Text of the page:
Have you ever encountered a believer that seems defeated? Have you ever looked into the eyes of another believer, as you’re sharing the fire the Lord ignited in your belly, only to see the hopeless eyes of apathy and lukewarm resignation in the other person? That same person who seems to know the correct doctrine, who knows God’s word extensively, gives much of his time to church functions and charities, and may even be a leader; but still there is something lacking in his fire for God. Maybe that person once had a fire and was ready to serve, but found themselves in the company of the institutionalized and religious; share your fire and pray for them. But most of all... stay obedient to Jesus Christ!
As believers in Jesus and slaves to our King, sometimes we’ll face long bouts of loneliness as the Lord refines us and moulds us into a people of His righteousness. It is in those times of change where we might face decisions of some very radical proportions, as the Lord puts us through the fires of cleansing. And it is then when we must not shrink from His call.
While we seek to be obedient to His leading in our lives, we must continually fall on our knees and pray for love and grace for other professed believers who might try to offer up words of advice that actually discourage us from our obedience to the Lord. We must not forsake those that discourage us, but continue to love them and pray that the Lord will open their minds to radical and actual obedience, and if they’re lost... save them. We must speak the truth!
Have you ever heard the church phrase “just be happy where the Lord plants you”? Not bad advice on the surface and it sounds a lot like Philippians 4: 11, but it is misguided when given to a person undergoing suffering in a radical change from the Lord. While Paul learned to be content in whatever circumstances he found himself to be in, I think we must look more carefully at the context of Paul’s statement before we offer up clichés and words of discouragement within the brethren using Philippians 4: 11, but based on our own human motives and perspective. Paul wrote the church of Philippi from a Roman prison cell. When we offer advice for believers to be happy where they’re planted, shouldn’t we first consider that fact?
And before we discourage believers in Christ from a radical obedience to our Lord with simple clichés, since his writings seem to be the cornerstone of that particular cliché, should we not first consider how Paul’s life looked as he himself learned to be content in Christ? Paul didn’t just stay at his job of tent making, or at any one place; Paul was a radically transformed man who once sought to persecute Christians before the Lord took from him and then gave him back his sight. Paul spent his transformed life preaching the gospel and being persecuted for doing so. Paul endured multiple beatings, public humiliation, persecution, imprisonment, and it’s believed, execution. Paul’s life didn’t look like a firmly planted oak tree, but more like a leaf floating on the wind of the Lord. "The wind blows where it wishes and you hear the sound of it, but do not know where it comes from and where it is going; so is everyone who is born of the Spirit." (John 3: 8 NASB)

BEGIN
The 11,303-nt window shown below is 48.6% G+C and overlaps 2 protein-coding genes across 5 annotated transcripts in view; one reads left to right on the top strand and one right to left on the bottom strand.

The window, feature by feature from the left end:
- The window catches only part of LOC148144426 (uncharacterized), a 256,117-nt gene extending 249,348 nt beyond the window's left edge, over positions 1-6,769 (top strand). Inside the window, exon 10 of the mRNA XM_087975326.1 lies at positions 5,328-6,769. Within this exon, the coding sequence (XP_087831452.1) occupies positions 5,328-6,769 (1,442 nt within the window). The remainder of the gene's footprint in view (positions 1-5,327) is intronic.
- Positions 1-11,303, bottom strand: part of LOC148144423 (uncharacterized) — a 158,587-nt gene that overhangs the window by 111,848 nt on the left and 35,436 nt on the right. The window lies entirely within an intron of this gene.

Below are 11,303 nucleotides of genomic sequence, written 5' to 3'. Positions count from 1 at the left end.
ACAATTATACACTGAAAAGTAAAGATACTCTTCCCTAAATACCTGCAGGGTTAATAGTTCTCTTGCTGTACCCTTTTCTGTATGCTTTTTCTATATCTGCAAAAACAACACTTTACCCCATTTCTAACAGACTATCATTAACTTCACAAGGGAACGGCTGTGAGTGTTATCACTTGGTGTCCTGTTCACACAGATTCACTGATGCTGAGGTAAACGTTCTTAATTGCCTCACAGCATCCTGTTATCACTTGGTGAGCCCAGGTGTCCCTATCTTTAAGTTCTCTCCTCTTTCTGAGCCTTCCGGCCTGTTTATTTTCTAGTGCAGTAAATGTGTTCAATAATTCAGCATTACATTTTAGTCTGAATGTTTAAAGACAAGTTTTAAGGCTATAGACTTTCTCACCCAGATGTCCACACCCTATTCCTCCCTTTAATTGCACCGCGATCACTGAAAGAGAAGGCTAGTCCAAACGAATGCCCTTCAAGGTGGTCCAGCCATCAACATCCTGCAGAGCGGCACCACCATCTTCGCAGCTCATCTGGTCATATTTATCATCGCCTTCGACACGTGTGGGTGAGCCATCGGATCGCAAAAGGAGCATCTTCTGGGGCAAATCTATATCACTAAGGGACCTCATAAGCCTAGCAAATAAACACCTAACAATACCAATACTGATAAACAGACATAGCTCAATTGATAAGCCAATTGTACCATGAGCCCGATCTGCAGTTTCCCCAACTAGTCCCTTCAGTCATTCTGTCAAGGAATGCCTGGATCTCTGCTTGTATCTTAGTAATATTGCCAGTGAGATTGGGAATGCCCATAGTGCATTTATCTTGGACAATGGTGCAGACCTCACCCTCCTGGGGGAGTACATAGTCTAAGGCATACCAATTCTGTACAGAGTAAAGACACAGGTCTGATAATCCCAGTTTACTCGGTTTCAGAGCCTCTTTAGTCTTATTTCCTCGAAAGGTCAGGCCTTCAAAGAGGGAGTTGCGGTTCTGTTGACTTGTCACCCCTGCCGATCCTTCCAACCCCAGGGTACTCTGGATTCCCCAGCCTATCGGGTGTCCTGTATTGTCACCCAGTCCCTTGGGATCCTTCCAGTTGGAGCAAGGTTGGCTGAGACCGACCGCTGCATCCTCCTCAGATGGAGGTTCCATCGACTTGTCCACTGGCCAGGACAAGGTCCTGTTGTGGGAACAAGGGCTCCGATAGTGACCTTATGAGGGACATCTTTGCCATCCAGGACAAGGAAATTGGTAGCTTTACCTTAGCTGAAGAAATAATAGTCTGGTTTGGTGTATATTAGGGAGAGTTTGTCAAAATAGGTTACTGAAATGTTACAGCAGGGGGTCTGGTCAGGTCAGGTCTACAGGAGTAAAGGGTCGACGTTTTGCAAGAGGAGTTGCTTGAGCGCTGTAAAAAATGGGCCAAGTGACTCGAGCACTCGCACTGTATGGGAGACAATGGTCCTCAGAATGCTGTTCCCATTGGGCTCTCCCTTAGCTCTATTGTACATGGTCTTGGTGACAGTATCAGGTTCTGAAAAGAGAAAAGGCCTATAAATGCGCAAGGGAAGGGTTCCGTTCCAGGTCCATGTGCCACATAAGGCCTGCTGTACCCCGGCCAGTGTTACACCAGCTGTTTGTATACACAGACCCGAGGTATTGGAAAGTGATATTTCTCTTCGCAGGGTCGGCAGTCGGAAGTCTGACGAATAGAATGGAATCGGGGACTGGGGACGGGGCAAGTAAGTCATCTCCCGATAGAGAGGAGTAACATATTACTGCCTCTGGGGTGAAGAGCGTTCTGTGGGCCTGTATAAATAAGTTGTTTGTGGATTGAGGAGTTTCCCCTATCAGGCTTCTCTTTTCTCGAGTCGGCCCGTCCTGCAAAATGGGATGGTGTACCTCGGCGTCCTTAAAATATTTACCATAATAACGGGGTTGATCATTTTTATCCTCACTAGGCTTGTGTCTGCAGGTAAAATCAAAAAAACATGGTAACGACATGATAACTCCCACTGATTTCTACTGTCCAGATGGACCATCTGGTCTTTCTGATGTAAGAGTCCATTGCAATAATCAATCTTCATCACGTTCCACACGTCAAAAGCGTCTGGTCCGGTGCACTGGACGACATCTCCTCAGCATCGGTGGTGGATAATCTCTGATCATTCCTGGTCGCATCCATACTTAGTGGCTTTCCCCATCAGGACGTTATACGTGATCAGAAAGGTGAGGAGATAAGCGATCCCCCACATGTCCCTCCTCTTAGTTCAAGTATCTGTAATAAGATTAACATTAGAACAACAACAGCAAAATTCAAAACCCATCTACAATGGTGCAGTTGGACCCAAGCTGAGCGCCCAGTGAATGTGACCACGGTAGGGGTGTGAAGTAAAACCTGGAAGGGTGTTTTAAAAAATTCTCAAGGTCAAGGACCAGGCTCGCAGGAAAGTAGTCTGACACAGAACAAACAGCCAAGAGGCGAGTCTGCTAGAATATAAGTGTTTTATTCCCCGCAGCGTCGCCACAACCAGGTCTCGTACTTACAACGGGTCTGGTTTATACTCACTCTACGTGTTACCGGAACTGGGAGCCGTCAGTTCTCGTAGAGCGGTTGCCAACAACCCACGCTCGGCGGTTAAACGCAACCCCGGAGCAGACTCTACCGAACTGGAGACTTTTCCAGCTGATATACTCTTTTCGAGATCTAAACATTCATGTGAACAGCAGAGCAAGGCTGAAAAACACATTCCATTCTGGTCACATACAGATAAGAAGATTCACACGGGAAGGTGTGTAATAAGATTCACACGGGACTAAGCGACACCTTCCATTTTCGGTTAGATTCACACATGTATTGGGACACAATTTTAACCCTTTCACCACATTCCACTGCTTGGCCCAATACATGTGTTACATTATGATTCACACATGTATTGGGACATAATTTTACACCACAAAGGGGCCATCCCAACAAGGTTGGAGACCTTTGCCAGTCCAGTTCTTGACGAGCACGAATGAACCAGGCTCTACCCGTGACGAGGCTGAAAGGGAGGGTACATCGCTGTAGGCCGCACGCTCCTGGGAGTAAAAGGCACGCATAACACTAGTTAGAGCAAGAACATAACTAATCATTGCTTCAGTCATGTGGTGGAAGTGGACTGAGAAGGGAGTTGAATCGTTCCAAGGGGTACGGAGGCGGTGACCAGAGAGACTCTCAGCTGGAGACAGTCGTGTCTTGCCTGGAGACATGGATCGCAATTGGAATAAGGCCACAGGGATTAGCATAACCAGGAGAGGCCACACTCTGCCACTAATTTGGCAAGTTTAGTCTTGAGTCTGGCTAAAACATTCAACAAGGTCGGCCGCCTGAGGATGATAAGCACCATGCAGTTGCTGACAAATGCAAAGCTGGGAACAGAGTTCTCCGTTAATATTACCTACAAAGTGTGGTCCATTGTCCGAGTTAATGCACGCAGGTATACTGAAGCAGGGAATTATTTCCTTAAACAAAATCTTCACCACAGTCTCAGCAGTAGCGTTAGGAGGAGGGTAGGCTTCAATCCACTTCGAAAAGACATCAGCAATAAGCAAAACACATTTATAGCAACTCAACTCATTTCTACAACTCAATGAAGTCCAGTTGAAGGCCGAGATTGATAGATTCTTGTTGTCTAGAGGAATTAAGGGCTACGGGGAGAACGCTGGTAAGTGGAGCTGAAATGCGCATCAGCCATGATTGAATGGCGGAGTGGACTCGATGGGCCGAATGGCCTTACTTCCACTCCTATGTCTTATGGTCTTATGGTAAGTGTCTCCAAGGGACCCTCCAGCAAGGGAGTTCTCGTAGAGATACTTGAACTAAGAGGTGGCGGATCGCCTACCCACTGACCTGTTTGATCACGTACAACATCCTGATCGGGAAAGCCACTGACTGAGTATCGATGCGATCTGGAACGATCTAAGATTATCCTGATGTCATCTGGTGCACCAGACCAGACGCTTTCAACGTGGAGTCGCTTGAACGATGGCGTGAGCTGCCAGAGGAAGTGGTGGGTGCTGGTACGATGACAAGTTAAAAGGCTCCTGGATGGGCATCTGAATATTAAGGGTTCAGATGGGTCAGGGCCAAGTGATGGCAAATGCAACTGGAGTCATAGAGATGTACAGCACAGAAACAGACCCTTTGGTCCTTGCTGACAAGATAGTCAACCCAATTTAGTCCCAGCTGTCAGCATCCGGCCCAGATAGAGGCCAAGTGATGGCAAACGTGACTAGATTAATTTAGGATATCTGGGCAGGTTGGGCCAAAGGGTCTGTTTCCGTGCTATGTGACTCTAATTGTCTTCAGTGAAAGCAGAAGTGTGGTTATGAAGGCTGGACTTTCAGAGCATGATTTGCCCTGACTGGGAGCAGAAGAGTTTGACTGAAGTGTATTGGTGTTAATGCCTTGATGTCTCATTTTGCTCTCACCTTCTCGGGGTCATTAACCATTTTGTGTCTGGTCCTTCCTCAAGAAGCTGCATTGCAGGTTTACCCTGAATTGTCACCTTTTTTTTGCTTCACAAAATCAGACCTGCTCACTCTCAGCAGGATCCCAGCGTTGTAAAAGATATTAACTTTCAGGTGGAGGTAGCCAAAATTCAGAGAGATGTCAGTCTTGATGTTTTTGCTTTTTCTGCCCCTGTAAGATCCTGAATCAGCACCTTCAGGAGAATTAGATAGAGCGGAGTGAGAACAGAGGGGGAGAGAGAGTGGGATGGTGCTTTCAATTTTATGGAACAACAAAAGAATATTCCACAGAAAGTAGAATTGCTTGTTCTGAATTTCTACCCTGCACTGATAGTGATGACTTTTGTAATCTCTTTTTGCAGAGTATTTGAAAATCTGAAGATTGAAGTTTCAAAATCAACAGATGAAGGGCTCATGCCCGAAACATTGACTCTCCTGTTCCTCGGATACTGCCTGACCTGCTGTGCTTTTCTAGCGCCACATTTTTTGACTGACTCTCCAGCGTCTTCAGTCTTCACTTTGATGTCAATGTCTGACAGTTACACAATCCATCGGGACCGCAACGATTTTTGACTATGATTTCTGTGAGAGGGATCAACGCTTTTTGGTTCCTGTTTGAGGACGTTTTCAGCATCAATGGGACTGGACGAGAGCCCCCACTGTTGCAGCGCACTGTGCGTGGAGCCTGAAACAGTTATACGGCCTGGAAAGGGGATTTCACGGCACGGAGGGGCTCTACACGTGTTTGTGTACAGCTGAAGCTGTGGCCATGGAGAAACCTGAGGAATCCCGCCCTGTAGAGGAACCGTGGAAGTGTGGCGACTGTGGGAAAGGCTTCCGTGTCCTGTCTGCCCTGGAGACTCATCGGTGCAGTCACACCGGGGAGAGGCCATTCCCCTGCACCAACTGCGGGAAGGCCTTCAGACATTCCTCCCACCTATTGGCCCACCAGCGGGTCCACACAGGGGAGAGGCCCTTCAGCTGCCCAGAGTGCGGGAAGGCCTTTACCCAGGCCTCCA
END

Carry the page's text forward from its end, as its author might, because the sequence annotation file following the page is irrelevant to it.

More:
What about Peter? Did the Lord have Peter a firmly planted oak tree, a rigid man of religion? In John 21: 15-17, Jesus confronted Peter 3 times as to whether or not Peter loved Him. Why did Jesus confront Him? Scripture says because Peter had returned to his job fishing, but the Lord had called Peter to build His church. So Peter was being disobedient to the Lord. In His grace Jesus confronted Peter and gave opportunity for Peter to obey. And Peter obeyed.
So what does an obedient life in Christ look like? Based on scripture, I would say it looks light years away from the life of the typical and even radical Christian in North America today. An obedient life to Jesus will lead to persecution. And if you’re not experiencing any form of persecution from the world around you, maybe you’d better ask yourself why. How can you be living a life of comfort in a world that hates Jesus Christ, if He is living in you? What is it that has your heart and keeps you from obedience and abandonment of this world?